If you’ve ever been rudely woken up from a deep and serene sleep thanks to a heavy cat sitting on your chest and wafting cat breath into your face, you’re not alone. Staring at humans while they sleep is a common cat behavior, albeit a puzzling (and sometimes annoying) one.
As it turns out, cats stare at people a lot, not just while they’re sleeping. Cats often stare at you while you’re awake for the same reasons they stare at you while you’re peacefully sleeping. Cats sometimes stare at walls or other innominate objects, but that’s often a sign of a cognitive issue (and something to get checked out by your vet if you notice it happening).
Let’s take a look at some of the top reasons a cat might be staring at you while you sleep, and learn some helpful tips for putting a stop to this behavior (if you want to!).
Hunger is one of the biggest reasons you might wake up to a cat staring at you while you sleep, eyes boring deep into your face, especially if this occurs in the early morning hours. Almost nothing motivates a cat more than an empty food bowl. If you notice that your cat is routinely waking you up in the early morning hours, then racing over to the food dish, you can bet that it’s ready for breakfast.
There are a few ways to stop a hungry cat from staring at you and waking you up before you are ready. One solution is locking your cat out of your room while you sleep (this one has its drawbacks—no warm, purring cat to cuddle with at night). This doesn’t always work anyway. Some cats are determined to get to you no matter the barrier, and will paw or scratch at the door or meow loudly until you give up and let them in.
Another option is to invest in an automatic feeder that dispenses breakfast right on time so your cat doesn’t feel the need to wake you up. You can also fill some puzzle feeders with some of your cat’s regular meal and leave them in various places in the house for your cat to “hunt” for its food.
If you wake up in the middle of the night to your cat staring you down in the dark, chances are she wants to play. Cats are crepuscular, which means they are naturally most alert and active at dawn and dusk. This can be problematic for a cat living with humans, who often prefer to sleep past sunrise. Luckily, cats sleep a lot—about 13 hours a day on average. This means your cat won’t be up the entire night, though it might feel energized for part of the night. Your cat may entertain itself by prowling around the house or hitting up the food bowl (see above should the food bowl go empty). But some cats, especially kittens, can’t resist the temptation to try to wake you up, too, so they can have someone to play with.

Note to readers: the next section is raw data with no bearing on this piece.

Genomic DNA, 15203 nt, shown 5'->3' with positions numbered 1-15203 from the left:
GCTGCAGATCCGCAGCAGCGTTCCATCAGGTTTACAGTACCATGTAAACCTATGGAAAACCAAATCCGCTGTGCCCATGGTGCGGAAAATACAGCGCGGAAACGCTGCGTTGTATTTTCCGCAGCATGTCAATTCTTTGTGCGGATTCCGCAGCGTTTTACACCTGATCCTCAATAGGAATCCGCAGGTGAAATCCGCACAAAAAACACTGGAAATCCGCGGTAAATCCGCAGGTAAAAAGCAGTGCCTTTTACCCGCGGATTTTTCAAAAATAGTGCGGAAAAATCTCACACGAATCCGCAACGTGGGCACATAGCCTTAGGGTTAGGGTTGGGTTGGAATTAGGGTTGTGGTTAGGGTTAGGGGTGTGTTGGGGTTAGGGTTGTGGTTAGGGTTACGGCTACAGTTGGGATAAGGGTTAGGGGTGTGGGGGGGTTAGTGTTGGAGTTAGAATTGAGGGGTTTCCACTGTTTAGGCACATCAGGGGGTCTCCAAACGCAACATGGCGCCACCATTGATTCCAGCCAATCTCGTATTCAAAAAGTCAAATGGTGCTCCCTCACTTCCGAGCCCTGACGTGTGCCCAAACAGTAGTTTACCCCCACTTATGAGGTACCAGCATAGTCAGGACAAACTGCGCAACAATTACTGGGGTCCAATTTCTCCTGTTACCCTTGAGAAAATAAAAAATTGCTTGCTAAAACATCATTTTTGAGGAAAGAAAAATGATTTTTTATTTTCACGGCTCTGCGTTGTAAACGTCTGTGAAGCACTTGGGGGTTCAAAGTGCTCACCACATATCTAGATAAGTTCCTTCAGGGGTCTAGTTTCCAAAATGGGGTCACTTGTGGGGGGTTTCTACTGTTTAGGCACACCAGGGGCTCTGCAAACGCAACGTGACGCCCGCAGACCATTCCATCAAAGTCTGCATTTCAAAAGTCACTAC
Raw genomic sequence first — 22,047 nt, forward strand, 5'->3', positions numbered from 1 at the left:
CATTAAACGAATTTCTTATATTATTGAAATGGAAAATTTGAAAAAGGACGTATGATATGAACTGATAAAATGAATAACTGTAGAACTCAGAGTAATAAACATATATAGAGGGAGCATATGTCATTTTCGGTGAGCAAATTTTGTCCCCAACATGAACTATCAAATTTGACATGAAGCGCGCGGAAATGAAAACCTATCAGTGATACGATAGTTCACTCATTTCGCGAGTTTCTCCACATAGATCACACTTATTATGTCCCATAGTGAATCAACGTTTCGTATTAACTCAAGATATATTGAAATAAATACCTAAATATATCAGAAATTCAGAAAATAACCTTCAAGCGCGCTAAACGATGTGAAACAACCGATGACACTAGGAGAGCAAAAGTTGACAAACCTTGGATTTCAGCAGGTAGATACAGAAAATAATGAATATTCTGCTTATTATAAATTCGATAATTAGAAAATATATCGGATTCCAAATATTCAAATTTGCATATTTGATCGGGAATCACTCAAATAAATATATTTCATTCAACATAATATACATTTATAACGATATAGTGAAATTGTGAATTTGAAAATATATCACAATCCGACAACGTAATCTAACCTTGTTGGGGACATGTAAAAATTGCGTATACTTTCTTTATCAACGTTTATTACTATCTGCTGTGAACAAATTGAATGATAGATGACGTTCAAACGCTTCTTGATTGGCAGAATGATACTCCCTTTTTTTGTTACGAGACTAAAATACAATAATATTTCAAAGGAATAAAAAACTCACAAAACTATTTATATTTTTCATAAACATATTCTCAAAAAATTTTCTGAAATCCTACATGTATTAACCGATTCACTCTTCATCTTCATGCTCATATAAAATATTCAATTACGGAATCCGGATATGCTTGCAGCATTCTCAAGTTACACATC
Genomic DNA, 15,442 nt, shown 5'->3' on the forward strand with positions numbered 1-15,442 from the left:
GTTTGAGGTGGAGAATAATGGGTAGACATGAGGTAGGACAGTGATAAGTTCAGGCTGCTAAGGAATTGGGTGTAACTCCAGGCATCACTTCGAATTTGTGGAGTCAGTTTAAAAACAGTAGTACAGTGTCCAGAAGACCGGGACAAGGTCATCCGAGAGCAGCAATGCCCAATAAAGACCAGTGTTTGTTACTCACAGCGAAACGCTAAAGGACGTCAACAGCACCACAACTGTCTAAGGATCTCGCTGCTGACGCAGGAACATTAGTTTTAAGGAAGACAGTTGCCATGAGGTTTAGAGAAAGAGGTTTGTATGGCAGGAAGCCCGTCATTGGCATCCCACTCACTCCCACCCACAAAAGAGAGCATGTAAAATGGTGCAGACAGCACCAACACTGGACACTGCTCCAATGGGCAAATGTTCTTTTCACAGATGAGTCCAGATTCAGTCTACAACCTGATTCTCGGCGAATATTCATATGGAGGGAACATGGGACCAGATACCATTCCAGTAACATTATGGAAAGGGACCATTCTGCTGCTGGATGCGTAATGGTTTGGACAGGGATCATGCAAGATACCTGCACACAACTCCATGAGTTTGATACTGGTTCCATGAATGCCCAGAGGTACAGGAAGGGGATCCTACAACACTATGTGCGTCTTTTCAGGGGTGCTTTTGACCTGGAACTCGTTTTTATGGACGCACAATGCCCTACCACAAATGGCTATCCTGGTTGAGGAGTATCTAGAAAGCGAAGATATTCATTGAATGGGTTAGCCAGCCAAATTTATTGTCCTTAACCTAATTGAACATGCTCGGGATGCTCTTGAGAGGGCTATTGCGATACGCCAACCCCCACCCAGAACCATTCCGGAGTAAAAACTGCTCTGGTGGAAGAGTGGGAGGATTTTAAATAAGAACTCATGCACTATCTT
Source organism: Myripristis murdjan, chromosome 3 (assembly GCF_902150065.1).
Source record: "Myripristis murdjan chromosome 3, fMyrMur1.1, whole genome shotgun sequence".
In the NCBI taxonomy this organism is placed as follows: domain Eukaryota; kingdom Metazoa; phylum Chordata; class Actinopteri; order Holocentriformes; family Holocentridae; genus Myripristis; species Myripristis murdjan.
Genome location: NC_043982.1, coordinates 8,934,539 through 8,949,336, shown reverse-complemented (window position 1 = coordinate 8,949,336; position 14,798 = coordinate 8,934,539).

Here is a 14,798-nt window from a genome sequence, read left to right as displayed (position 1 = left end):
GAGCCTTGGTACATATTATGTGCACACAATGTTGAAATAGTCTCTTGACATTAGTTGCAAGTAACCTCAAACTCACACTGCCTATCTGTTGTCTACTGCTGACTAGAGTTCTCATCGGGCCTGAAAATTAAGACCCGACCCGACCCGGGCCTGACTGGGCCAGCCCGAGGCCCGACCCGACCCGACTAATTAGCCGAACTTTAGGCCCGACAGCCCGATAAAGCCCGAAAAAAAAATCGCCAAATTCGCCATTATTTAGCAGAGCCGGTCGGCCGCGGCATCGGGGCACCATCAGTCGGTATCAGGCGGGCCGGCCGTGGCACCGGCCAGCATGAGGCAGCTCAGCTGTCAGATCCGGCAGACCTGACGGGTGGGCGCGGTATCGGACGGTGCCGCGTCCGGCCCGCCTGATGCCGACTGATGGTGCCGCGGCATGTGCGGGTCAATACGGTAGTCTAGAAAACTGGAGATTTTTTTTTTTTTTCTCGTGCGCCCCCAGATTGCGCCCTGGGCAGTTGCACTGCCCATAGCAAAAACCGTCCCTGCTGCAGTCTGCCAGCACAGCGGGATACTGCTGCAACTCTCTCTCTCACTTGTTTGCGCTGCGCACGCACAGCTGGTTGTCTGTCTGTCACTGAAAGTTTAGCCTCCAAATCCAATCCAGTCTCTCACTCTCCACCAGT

The key to getting your kitty to sleep more at night involves engaging it in more activity and play in the early evening hours. From the time you come home from work, make it your mission to play with your cat, using feather wands, tossing fuzzy mice or balls to chase, or having a fun session with the laser pointer (be sure not to shine the light into your cat’s eyes). Later, when it’s closer to bed time, wind things down with some quiet cuddling and pets on the couch. With enough activity in the evening, your cat should be ready to settle down to sleep when it’s time to get into bed.
Fear or Pain
If your cat is afraid or feeling anxious, she might sit close to you and stare in an attempt to communicate its concern. Cats might also crawl close and stare intently at you if they are experiencing pain. If your cat doesn’t usually stare at you while you’re sleeping, but suddenly begins to do it regularly, take a closer look at the situation. If you have another cat in the house, make sure your cat is not being pestered, ambushed, or even attacked. If your cat is limping, resists being touched, stops eating or drinking, or experiences changes in its litter box habits, schedule a visit with your vet for a checkup.
If your cat stares at you while you sleep, it might simply be conveying its deep love and affection for you. If the staring is accompanied by purring, head butts, slow blinks, and facial rubbing, you can be certain that she’s expressing her love. This reason for your cat staring at you while you sleep is harder to resolve than some others, and maybe you don’t want to, especially if your cat is not disturbing your beauty rest. After all, cats can be choosy with their affection, so roll over, pull up the covers and consider yourself blessed to be loved by your feline friend.